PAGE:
Apologies for the day late post friends. I had a miniature pie melt down at the weekend (#myblogginglife) and as a result didn’t fancy posting yesterday. Instead I took an evening of sitting on the kitchen counters with the housemates eating pumpkin pie.
Speaking of the housemates. A while ago one of mine professed herself to be a food innovator. Bold claim? Yes. I thought so. When I asked for proof of this theory, she was ready with it. “Well,” she said calmly, and with an air of smugness, “I’ve had an excellent idea for mince pie truffles”. Lover of mince pies I am. Did I think this idea was a good one, worthy of the self proclaimed food innovator title? No, reader, I did not.
About a week of scorning later (I cannot put words together to explain how disgusting I thought the idea was and how aggressively I communicated that to her) she returned home with a box of mince pies to prove her idea, totally unfazed, a quality all struggling food innovators must no doubt possess. I’m sure Heston could empathise.
Anyway. Turns out, I like mince pie truffles. You’ll have to trust me on this one. Best eaten from the fridge, sound and look entirely unappetising, ladies and gentlemen, I bring you the recipe for the humble (but great) mince pie truffle.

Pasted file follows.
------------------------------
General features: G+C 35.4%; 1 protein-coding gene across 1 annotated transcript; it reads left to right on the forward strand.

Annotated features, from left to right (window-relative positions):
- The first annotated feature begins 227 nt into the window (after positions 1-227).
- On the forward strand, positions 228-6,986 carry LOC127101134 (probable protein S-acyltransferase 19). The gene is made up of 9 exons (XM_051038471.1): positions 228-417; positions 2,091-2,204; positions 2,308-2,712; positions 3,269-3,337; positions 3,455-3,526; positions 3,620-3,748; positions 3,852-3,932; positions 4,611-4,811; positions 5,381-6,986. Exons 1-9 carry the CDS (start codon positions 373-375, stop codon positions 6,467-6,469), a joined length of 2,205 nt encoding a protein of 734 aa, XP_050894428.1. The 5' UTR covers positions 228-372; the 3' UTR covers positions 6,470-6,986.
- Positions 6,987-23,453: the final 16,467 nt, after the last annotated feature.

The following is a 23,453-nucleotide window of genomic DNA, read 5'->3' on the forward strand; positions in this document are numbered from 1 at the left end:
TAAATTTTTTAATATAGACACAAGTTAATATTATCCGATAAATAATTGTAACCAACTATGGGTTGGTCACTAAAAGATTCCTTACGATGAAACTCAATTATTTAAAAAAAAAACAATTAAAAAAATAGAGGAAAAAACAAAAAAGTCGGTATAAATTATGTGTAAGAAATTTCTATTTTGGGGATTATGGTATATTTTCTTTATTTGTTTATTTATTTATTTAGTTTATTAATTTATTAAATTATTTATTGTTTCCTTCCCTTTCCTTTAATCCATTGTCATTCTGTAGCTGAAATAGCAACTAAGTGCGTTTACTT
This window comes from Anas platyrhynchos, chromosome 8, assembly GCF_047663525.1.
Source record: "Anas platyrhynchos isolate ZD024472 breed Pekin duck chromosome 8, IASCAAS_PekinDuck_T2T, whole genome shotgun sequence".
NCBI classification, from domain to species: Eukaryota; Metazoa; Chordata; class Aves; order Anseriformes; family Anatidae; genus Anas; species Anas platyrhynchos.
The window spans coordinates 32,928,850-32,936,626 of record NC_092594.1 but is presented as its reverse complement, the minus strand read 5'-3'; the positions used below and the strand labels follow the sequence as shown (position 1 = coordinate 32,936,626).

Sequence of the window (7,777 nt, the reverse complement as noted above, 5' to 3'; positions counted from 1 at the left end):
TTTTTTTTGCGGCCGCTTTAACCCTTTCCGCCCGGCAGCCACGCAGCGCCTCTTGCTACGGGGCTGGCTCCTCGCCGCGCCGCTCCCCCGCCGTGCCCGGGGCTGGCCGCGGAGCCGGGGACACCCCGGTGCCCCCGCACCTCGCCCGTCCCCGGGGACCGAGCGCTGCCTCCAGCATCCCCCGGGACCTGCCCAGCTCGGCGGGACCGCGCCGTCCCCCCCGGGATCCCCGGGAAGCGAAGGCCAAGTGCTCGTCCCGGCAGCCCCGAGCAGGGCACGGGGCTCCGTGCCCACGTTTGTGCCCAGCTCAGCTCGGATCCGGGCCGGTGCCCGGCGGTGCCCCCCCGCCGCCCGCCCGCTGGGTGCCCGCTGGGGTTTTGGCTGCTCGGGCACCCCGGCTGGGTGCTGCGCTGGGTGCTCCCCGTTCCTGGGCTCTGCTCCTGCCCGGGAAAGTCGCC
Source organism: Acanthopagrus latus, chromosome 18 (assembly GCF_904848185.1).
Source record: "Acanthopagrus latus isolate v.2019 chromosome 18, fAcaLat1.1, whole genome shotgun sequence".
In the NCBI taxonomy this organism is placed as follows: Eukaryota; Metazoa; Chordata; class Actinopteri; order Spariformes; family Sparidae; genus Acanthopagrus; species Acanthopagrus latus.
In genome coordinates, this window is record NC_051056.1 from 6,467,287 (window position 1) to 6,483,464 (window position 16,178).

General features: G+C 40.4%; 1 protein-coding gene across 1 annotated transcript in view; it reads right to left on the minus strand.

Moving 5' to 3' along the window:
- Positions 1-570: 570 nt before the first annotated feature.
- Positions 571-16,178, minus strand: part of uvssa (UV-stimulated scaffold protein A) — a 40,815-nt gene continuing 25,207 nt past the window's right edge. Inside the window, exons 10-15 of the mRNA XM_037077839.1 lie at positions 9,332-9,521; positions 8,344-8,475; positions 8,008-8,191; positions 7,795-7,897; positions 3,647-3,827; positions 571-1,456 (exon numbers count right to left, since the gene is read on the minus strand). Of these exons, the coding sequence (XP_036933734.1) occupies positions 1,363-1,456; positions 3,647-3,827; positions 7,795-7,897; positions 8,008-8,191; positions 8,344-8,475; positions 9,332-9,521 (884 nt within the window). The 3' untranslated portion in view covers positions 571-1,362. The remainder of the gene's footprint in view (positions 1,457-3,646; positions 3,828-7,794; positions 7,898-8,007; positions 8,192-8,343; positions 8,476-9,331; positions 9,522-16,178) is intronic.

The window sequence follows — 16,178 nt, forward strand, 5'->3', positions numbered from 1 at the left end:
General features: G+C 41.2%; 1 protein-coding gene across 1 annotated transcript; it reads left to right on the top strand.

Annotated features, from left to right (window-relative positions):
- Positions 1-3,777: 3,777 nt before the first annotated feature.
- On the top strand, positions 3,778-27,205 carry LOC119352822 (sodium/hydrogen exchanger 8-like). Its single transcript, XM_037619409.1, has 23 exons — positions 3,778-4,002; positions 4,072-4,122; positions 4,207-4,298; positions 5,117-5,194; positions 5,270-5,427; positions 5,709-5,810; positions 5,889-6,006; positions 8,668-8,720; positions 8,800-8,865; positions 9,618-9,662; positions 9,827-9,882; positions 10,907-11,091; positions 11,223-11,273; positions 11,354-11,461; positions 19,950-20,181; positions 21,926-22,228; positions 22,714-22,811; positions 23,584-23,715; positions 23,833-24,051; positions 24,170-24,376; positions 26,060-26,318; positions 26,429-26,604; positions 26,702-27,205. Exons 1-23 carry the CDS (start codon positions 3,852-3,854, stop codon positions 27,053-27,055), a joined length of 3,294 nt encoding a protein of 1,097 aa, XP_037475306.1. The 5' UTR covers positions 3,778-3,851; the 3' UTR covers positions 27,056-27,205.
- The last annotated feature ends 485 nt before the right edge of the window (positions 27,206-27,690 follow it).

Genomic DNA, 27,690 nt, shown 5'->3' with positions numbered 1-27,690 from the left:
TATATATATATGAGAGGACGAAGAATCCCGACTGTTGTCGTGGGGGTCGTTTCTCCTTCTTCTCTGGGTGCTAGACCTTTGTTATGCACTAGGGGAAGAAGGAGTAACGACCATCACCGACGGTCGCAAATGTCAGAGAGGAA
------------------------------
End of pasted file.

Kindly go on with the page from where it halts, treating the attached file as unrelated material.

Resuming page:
This post is dedicated to one Ms Afua Addai-Diawuo, food innovator.
You will need
6 mince pies
300g/10.5 oz dark chocolate
Some sprinkles if you have them
Using a food processor blitz the mince pies until they are a dough like consistency. It will be very sticky so you will probably need to put the mixture into the freezer for about 30mins to an hour.
Roll the dough into evenly sized balls.
Put them back into the freezer for a while longer, until solidified.
Melt the dark chocolate and dip the truffle centres to coat them and leave them on some cellophane or greaseproof paper to dry.
If you want to see how to dip them, I cover it a little more thoroughly in this post from two weeks ago.
And there we go, early festive treats in three easy steps.